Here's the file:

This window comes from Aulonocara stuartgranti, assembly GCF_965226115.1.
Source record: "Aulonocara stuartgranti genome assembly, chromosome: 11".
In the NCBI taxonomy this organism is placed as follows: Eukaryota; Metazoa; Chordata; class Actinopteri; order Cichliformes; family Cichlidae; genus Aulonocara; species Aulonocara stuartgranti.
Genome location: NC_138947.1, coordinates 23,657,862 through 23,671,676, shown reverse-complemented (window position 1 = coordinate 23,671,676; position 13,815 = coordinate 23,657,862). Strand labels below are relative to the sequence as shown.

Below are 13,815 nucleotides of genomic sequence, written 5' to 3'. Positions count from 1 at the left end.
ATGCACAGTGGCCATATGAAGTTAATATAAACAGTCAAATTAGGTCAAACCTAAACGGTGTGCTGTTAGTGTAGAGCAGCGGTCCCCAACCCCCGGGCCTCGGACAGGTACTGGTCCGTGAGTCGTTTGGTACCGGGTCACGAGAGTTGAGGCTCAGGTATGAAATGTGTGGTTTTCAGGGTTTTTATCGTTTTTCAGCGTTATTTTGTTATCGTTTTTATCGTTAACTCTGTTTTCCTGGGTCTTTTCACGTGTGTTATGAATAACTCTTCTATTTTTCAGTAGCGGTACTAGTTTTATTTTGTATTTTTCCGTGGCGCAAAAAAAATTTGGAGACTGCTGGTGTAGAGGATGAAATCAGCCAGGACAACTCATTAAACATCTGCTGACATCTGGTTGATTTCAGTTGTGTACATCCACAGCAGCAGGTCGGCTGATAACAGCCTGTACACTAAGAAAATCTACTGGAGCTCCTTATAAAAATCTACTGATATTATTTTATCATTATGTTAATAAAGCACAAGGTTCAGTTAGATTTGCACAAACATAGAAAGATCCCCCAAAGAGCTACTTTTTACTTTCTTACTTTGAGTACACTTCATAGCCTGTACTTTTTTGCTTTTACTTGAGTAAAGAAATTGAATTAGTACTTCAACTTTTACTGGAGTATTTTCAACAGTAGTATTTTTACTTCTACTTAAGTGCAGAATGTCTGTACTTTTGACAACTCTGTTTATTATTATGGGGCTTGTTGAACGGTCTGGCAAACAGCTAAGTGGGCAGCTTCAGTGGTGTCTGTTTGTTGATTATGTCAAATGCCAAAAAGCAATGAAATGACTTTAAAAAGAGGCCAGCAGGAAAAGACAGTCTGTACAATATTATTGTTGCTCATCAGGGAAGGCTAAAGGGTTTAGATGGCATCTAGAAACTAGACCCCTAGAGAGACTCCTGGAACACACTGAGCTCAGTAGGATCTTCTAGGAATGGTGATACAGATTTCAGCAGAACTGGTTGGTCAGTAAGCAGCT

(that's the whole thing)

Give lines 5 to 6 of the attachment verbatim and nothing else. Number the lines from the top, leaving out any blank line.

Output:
Below are 13,815 nucleotides of genomic sequence, written 5' to 3'. Positions count from 1 at the left end.
ATGCACAGTGGCCATATGAAGTTAATATAAACAGTCAAATTAGGTCAAACCTAAACGGTGTGCTGTTAGTGTAGAGCAGCGGTCCCCAACCCCCGGGCCTCGGACAGGTACTGGTCCGTGAGTCGTTTGGTACCGGGTCACGAGAGTTGAGGCTCAGGTATGAAATGTGTGGTTTTCAGGGTTTTTATCGTTTTTCAGCGTTATTTTGTTATCGTTTTTATCGTTAACTCTGTTTTCCTGGGTCTTTTCACGTGTGTTATGAATAACTCTTCTATTTTTCAGTAGCGGTACTAGTTTTATTTTGTATTTTTCCGTGGCGCAAAAAAAATTTGGAGACTGCTGGTGTAGAGGATGAAATCAGCCAGGACAACTCATTAAACATCTGCTGACATCTGGTTGATTTCAGTTGTGTACATCCACAGCAGCAGGTCGGCTGATAACAGCCTGTACACTAAGAAAATCTACTGGAGCTCCTTATAAAAATCTACTGATATTATTTTATCATTATGTTAATAAAGCACAAGGTTCAGTTAGATTTGCACAAACATAGAAAGATCCCCCAAAGAGCTACTTTTTACTTTCTTACTTTGAGTACACTTCATAGCCTGTACTTTTTTGCTTTTACTTGAGTAAAGAAATTGAATTAGTACTTCAACTTTTACTGGAGTATTTTCAACAGTAGTATTTTTACTTCTACTTAAGTGCAGAATGTCTGTACTTTTGACAACTCTGTTTATTATTATGGGGCTTGTTGAACGGTCTGGCAAACAGCTAAGTGGGCAGCTTCAGTGGTGTCTGTTTGTTGATTATGTCAAATGCCAAAAAGCAATGAAATGACTTTAAAAAGAGGCCAGCAGGAAAAGACAGTCTGTACAATATTATTGTTGCTCATCAGGGAAGGCTAAAGGGTTTAGATGGCATCTAGAAACTAGACCCCTAGAGAGACTCCTGGAACACACTGAGCTCAGTAGGATCTTCTAGGAATGGTGATACAGATTTCAGCAGAACTGGTTGGTCAGTAAGCAGCT